Ace Attorney (known as Gyakuten Saiban in Japan) made its Texas debut at the 2012 Asian Film Festival of Dallas. Unlike most of my fellow audience members at the sold-out closing night screening, I was neither a fan of the Phoenix Wright video games nor a fan of director Takashi Miike. I was, however, curious about the franchise that spawned hoards of cosplayers shouting “Objection!” across a con floor and a huge fan of the movie’s two stars: Hiroki Narimiya and Takumi Saito. The trailer promised an intense, over-the-top courtroom drama. What I didn’t expect was to be laughing for the majority of the film as well.
Warning: this review may contain minor spoilers.
Ace Attorney takes place in the “near future”, in which people have anime hair and punny names and courtrooms employ Stark Industries holographic technology. Court cases must be settled in three days in a reality TV-like format. Phoenix Wright (Narimiya) is a rookie defense attorney who after nearly choking on his first trial, finds himself entangled in two big cases. The first deals with the murder of his mentor Mia Fey (Rei Dan) and the wrongful accusal of her sister Maya (Mirei Kiritani). Wright battles—and that is the best term to describe the courtroom showdown—Miles Edgeworth (Saitoh), a prosecutor whose ruthless tactics have won him admiration but not a lot of allies. Edgeworth is later framed for murder, and Wright has to not only solve the mystery but face the undefeated Manfred von Karma (Ryo Ishibashi).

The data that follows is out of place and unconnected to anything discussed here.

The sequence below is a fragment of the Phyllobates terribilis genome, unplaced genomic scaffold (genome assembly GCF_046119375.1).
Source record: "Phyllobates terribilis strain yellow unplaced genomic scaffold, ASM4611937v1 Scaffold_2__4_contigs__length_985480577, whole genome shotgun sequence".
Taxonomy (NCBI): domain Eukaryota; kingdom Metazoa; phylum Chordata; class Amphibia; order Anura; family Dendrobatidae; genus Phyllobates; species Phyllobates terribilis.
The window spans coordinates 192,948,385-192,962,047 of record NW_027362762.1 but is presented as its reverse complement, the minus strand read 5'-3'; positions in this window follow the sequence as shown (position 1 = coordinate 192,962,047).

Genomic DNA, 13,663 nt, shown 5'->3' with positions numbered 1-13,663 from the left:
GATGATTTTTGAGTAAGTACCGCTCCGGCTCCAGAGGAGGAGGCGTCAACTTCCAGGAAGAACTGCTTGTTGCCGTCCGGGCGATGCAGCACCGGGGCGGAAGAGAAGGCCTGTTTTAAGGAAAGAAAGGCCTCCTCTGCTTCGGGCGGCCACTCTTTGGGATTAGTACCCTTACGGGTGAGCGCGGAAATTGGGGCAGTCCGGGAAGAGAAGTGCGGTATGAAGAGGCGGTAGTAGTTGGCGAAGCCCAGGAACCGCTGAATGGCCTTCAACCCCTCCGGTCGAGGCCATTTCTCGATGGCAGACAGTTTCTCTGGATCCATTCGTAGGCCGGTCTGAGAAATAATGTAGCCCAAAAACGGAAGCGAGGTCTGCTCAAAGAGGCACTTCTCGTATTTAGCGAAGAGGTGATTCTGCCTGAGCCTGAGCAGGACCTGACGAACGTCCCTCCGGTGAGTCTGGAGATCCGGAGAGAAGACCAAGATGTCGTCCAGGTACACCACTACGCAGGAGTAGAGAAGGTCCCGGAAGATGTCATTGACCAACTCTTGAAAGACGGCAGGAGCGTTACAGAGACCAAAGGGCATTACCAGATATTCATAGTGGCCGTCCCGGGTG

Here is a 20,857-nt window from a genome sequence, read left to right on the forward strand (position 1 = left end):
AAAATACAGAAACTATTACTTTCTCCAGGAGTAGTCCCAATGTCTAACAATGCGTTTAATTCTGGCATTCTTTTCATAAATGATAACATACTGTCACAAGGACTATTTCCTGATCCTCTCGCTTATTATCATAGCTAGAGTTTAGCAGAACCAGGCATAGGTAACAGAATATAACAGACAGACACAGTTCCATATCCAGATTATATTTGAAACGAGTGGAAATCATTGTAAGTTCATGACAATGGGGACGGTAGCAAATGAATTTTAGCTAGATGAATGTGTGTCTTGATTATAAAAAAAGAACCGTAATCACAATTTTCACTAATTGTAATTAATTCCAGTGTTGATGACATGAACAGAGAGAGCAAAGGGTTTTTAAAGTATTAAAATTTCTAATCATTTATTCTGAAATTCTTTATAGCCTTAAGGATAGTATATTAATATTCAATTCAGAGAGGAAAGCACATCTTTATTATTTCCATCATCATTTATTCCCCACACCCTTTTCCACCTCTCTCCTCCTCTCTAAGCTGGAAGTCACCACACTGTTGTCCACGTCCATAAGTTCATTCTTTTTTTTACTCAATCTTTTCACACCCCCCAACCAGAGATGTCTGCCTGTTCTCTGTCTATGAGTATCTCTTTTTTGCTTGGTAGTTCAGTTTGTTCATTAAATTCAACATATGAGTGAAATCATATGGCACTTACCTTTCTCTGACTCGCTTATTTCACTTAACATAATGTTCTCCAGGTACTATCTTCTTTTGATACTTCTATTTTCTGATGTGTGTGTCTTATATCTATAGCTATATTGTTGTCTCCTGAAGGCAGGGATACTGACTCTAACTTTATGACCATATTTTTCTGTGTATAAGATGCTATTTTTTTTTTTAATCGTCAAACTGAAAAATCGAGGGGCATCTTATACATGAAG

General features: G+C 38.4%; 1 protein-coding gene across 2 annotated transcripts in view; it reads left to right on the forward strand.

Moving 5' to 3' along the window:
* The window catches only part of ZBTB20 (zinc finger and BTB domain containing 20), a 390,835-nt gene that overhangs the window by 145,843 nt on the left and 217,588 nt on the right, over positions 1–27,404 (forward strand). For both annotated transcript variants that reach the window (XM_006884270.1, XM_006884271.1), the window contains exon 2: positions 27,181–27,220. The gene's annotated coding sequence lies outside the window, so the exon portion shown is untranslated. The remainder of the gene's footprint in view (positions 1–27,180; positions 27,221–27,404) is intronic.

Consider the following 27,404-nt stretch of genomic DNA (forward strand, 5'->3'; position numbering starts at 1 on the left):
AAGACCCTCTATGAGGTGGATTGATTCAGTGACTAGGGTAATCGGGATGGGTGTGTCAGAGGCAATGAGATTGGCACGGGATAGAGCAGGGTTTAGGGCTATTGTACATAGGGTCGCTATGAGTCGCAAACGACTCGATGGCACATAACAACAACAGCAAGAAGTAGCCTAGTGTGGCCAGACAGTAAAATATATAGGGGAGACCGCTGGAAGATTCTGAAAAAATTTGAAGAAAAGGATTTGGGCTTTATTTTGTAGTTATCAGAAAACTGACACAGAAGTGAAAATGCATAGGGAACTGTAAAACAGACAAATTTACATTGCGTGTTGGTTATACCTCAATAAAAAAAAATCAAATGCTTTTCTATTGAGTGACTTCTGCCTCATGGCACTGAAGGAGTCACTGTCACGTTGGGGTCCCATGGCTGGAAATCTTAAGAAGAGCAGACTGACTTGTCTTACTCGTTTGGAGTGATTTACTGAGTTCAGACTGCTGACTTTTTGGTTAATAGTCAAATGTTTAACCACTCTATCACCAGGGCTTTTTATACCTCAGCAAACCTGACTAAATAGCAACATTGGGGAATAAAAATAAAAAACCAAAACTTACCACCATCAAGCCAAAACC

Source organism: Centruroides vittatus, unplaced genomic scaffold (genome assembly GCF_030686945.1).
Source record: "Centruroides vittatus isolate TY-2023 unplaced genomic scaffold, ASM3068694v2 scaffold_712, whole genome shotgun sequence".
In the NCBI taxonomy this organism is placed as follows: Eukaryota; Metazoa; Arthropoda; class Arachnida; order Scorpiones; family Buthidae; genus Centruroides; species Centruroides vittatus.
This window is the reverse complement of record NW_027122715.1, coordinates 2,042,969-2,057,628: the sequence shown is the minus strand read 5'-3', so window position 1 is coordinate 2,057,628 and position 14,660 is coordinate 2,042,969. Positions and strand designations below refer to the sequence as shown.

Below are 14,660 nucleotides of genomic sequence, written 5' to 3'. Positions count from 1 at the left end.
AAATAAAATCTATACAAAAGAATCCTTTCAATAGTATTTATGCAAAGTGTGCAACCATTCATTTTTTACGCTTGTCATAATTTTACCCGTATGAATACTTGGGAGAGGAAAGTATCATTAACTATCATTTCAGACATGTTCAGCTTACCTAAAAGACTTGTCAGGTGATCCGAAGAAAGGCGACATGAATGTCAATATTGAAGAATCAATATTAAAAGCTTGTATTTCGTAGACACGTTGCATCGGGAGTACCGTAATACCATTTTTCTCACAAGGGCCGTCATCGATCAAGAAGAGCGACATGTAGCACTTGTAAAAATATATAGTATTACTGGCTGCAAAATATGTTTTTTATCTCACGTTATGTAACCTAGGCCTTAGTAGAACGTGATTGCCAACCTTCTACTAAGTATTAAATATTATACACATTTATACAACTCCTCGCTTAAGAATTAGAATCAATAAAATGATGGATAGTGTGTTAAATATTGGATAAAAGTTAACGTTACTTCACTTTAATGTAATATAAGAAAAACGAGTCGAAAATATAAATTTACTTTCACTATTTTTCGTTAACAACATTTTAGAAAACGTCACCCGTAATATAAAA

The plot tries to accomplish a lot, maybe a little too much. Although the minor events are connected to the main plot, some of the side scenes, as funny as they were, took away from the sense of urgency that the new trial system should bring. Wright’s personal growth also isn’t very evident. Mia continues to help him from beyond the grave, thanks to her medium-in-training sister. He does gain more confidence, and the additional scenes during the credits do suggest that he is a better litigator at the end.
Narimiya’s exaggerated facial expressions and gestures are perfect for the fervent Wright. Kiritani does her best to give Maya as much passion as Wright, but the character is little more than a cute sidekick. It’s unfortunate that Maya is most interesting and useful when she is possessed by her older sister. Saito gives Edgeworth a cool arrogance with a hint of foppishness (okay, a lot of foppishness when you consider how natural he looks in his purple suit). His expressions are subtle, making his interaction with Narimiya interesting to watch. Both actors deliver intensity in one of the barest settings: a dark interrogation room. They are at their best though when facing off in the courtroom, and it’s worth staying through the credits to see them duke it out some more.
The Phoenix Wright games have a reputation of being borderline ridiculous, and Miike’s adaptation remains true to that. The trial in Legally Blonde the Musical is more realistic than the ones here, but the cartoony elements brighten up the often dreary settings of Ace Attorney and make the film really fun to watch. Miike never lets viewers forget the gravity of the crimes though. There are truly heart-breaking revelations, and the grisliness of a couple scenes evoke his more infamous works, Audition and Ichi the Killer. Past the flash and comedy is the heart of Ace Attorney: one man’s quest for justice—and it’s one hell of a journey.
Listening to: “Revenant Choir” by Versailles